Logo of the Ronart Drivers' Club

Engines

Tony Legon and his straight-six

A typical straight-six with triple SUs

A typical early Jaguar V12 with standard Lucas fuel injection

A more modern V12 fuel management setup

Dashboards

Typical period engine-turned dashboard

Wooden dashboard on the German alloy V8

Cloth-finished dashboard (Tony Legon)

At Rest

Ronart No 022 is unique in having inboard exhausts rather than the usual 6-branch external pipes. The engine is a standard V12 with Stromberg carbs; the gearbox is a custom-built 5-speed manual unit driving via a limited-slip diff. No 22 runs on Avon high-profile tyres as per the original design.

This is reputedly the earliest known photo of W152's, presumably in the late 1950's, believed to be on the Cricket Green at Dunsfold, where we hold Noggin & Natters every so often during the season.

Ronarts on display at Alexandra Palace, where W152 won Best Kit Award in 1995

Ronarts At Speed

Tony Croft in action - hill-climbing

Graham Hallett in his first S6 Ronart, with ARDS instructor being challenged by a Caterham at a trackday on Abingdon Airport

Ulrich Klausmann's blown Rover V8 in aluminium alloy body

Ronarts Abroad

Kiichi Haryyana's machine in Japan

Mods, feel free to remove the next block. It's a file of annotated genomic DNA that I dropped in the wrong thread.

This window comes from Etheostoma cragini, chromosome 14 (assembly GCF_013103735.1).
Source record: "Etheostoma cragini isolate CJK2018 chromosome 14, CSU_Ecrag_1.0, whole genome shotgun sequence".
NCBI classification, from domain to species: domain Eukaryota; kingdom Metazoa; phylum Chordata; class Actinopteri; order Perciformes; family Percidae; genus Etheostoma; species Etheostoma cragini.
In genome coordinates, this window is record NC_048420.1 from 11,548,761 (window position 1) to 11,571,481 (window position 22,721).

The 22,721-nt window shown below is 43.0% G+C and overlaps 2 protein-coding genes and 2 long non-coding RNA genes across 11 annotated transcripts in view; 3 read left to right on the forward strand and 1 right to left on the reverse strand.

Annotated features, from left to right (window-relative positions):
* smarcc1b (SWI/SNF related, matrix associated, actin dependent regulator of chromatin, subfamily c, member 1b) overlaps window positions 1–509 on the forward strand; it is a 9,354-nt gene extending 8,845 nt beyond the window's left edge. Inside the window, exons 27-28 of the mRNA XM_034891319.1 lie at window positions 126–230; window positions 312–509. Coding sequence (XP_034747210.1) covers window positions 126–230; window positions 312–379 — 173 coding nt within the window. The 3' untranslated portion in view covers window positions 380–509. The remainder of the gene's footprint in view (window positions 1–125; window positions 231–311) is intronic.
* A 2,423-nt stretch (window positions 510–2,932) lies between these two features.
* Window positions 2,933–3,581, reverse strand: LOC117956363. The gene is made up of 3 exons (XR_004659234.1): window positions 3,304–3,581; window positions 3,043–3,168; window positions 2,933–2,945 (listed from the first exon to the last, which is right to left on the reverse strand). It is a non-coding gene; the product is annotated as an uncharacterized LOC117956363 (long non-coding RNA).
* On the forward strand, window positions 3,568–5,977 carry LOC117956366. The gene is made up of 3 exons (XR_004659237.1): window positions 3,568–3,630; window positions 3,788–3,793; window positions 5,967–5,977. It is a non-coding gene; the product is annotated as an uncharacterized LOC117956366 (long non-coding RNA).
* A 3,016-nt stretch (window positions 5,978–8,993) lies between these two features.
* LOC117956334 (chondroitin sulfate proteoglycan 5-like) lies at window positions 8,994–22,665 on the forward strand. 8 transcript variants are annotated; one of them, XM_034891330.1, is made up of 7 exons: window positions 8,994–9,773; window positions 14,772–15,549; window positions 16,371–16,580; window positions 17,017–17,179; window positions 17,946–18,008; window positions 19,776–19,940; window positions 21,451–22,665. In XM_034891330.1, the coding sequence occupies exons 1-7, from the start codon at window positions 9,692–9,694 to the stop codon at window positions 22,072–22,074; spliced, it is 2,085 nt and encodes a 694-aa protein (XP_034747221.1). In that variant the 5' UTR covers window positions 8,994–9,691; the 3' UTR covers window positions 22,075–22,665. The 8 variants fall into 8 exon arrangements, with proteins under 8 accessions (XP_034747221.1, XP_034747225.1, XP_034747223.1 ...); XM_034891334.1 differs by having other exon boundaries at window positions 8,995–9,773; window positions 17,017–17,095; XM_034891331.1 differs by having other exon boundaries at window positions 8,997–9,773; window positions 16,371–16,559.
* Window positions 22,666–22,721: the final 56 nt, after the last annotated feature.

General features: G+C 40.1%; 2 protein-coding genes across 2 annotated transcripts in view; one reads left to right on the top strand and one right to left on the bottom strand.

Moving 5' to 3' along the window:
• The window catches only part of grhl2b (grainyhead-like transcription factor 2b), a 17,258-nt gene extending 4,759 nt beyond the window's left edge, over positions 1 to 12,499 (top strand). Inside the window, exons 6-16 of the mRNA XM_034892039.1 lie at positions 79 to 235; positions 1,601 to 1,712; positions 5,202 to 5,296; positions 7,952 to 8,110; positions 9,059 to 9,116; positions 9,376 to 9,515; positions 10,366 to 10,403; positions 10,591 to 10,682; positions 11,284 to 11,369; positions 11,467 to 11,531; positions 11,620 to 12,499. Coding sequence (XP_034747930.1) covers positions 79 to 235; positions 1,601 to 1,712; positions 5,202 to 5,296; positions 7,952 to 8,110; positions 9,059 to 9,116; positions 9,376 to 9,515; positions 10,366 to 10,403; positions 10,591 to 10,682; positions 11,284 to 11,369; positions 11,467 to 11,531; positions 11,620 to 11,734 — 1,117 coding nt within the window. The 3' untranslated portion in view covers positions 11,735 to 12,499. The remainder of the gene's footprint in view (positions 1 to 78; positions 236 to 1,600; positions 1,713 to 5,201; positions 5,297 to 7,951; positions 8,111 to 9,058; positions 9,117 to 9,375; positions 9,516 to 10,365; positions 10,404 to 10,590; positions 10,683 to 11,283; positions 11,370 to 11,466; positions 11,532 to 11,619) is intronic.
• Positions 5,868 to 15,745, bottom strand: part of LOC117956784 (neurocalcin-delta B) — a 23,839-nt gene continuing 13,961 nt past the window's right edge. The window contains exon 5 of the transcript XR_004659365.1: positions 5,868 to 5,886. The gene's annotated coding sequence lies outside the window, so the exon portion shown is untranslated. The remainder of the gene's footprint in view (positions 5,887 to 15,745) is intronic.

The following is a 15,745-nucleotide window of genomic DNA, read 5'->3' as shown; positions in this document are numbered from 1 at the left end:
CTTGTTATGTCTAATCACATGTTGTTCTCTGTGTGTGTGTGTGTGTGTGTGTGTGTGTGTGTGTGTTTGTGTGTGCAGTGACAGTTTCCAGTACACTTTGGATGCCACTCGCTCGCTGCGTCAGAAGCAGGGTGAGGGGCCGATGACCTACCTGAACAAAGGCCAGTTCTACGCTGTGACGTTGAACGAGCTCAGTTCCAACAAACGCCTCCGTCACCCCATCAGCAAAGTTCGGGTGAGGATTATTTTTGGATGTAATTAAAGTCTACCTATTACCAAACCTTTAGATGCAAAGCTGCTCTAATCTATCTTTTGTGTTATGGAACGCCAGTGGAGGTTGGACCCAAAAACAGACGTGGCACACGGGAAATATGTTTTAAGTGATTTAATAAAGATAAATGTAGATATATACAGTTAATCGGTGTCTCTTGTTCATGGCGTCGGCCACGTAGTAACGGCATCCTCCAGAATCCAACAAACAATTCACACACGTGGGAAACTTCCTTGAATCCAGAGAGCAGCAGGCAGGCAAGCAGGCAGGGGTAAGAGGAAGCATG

Kiichi was chairman of the Sports Car Club of Japan, and owner of the XK Museum

Ros Kanter in chassis number 002, before its export to Japan. Monaco 1999

Club visit to Germany 1995
Ulrich Klausmann (on the right) was Ronart's dealer in Germany

Cars Under Construction

Peter-Dirk Bergerhoff built this magnificent Weber'ed V12 in Germany, getting it through th TÜV regulations.

Magnificent alloy body built by McFarlanes. We think this is the German W152 because it looks left-hand-drive.

Construction ...or in this case reconstruction.
This is what happens when you lose your oil.
David Mansfield's AJ6 engine which lost all its oil suddenly - the result of a badly made oil cooler hose.

Graham Hallett's original 5.3 V12.

The building of Graham Hallett's original 5.3, now in Peter Jones's new chassis. The man responsible is ex-Jaguar engineer Brian Ball, a highly recommended V12 specialist in Hampshire. He also converted both Graham's and Roger Goswell's S6's from auto to manual gearbox, so he's not averse to a Ronart project.

Members in Action

Tony Croft's sprint machine, latterly owned by Paul Chownes-Dove

Derbyshire Peak District Run 1997
Arthur Wolstenholme's prototype

Our intrepid Founder in a spot of bother - a very rare event with a Ronart W152!
The problem turned out to be a blocked petrol filter above the rear axle.

Fun Pix

Simon Sutton proving the practicality of a Ronart for camping.
It really did all fit in!

Ronart Street.
Peter Langmaid found a street named after the car.

Arthur Wolstenholme being gobbled up by one of his own cars.